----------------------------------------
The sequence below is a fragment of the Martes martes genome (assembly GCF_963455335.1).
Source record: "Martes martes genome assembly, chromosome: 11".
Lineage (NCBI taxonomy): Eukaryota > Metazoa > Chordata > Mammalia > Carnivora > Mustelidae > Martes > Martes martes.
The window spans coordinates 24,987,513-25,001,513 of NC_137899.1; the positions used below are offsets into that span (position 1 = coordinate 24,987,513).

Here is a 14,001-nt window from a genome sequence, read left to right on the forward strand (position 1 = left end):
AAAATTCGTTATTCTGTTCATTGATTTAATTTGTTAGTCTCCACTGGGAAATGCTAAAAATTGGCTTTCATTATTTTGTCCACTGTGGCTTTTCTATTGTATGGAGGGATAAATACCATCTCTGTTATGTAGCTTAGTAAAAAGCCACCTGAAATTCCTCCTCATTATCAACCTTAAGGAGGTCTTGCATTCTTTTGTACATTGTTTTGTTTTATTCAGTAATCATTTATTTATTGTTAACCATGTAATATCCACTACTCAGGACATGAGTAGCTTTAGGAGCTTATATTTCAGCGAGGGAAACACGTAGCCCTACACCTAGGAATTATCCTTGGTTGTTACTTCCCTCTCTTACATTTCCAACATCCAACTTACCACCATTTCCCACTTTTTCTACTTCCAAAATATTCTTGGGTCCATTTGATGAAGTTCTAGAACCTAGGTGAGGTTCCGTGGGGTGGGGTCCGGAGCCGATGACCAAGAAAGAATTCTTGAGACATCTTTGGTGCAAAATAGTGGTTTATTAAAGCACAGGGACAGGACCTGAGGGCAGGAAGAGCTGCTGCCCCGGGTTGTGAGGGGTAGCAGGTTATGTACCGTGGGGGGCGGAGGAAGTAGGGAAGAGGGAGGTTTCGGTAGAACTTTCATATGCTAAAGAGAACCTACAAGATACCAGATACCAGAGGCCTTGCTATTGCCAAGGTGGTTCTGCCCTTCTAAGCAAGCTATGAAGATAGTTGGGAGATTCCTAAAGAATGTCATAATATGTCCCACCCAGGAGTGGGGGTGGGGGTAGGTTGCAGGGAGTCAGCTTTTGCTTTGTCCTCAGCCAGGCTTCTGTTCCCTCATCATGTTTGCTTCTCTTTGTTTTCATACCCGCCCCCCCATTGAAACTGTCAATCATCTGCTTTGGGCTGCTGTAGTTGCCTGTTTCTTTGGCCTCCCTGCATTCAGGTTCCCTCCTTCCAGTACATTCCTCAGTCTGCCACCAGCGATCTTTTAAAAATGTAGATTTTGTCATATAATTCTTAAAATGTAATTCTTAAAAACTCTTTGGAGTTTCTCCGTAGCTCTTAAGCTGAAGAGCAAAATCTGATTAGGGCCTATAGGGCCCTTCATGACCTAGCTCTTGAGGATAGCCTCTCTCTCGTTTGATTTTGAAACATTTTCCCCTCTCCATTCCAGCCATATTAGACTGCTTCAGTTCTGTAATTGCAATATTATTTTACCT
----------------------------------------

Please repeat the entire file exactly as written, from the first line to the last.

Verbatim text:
The sequence below is a fragment of the Martes martes genome (assembly GCF_963455335.1).
Source record: "Martes martes genome assembly, chromosome: 11".
Lineage (NCBI taxonomy): Eukaryota > Metazoa > Chordata > Mammalia > Carnivora > Mustelidae > Martes > Martes martes.
The window spans coordinates 24,987,513-25,001,513 of NC_137899.1; the positions used below are offsets into that span (position 1 = coordinate 24,987,513).

Here is a 14,001-nt window from a genome sequence, read left to right on the forward strand (position 1 = left end):
AAAATTCGTTATTCTGTTCATTGATTTAATTTGTTAGTCTCCACTGGGAAATGCTAAAAATTGGCTTTCATTATTTTGTCCACTGTGGCTTTTCTATTGTATGGAGGGATAAATACCATCTCTGTTATGTAGCTTAGTAAAAAGCCACCTGAAATTCCTCCTCATTATCAACCTTAAGGAGGTCTTGCATTCTTTTGTACATTGTTTTGTTTTATTCAGTAATCATTTATTTATTGTTAACCATGTAATATCCACTACTCAGGACATGAGTAGCTTTAGGAGCTTATATTTCAGCGAGGGAAACACGTAGCCCTACACCTAGGAATTATCCTTGGTTGTTACTTCCCTCTCTTACATTTCCAACATCCAACTTACCACCATTTCCCACTTTTTCTACTTCCAAAATATTCTTGGGTCCATTTGATGAAGTTCTAGAACCTAGGTGAGGTTCCGTGGGGTGGGGTCCGGAGCCGATGACCAAGAAAGAATTCTTGAGACATCTTTGGTGCAAAATAGTGGTTTATTAAAGCACAGGGACAGGACCTGAGGGCAGGAAGAGCTGCTGCCCCGGGTTGTGAGGGGTAGCAGGTTATGTACCGTGGGGGGCGGAGGAAGTAGGGAAGAGGGAGGTTTCGGTAGAACTTTCATATGCTAAAGAGAACCTACAAGATACCAGATACCAGAGGCCTTGCTATTGCCAAGGTGGTTCTGCCCTTCTAAGCAAGCTATGAAGATAGTTGGGAGATTCCTAAAGAATGTCATAATATGTCCCACCCAGGAGTGGGGGTGGGGGTAGGTTGCAGGGAGTCAGCTTTTGCTTTGTCCTCAGCCAGGCTTCTGTTCCCTCATCATGTTTGCTTCTCTTTGTTTTCATACCCGCCCCCCCATTGAAACTGTCAATCATCTGCTTTGGGCTGCTGTAGTTGCCTGTTTCTTTGGCCTCCCTGCATTCAGGTTCCCTCCTTCCAGTACATTCCTCAGTCTGCCACCAGCGATCTTTTAAAAATGTAGATTTTGTCATATAATTCTTAAAATGTAATTCTTAAAAACTCTTTGGAGTTTCTCCGTAGCTCTTAAGCTGAAGAGCAAAATCTGATTAGGGCCTATAGGGCCCTTCATGACCTAGCTCTTGAGGATAGCCTCTCTCTCGTTTGATTTTGAAACATTTTCCCCTCTCCATTCCAGCCATATTAGACTGCTTCAGTTCTGTAATTGCAATATTATTTTACCT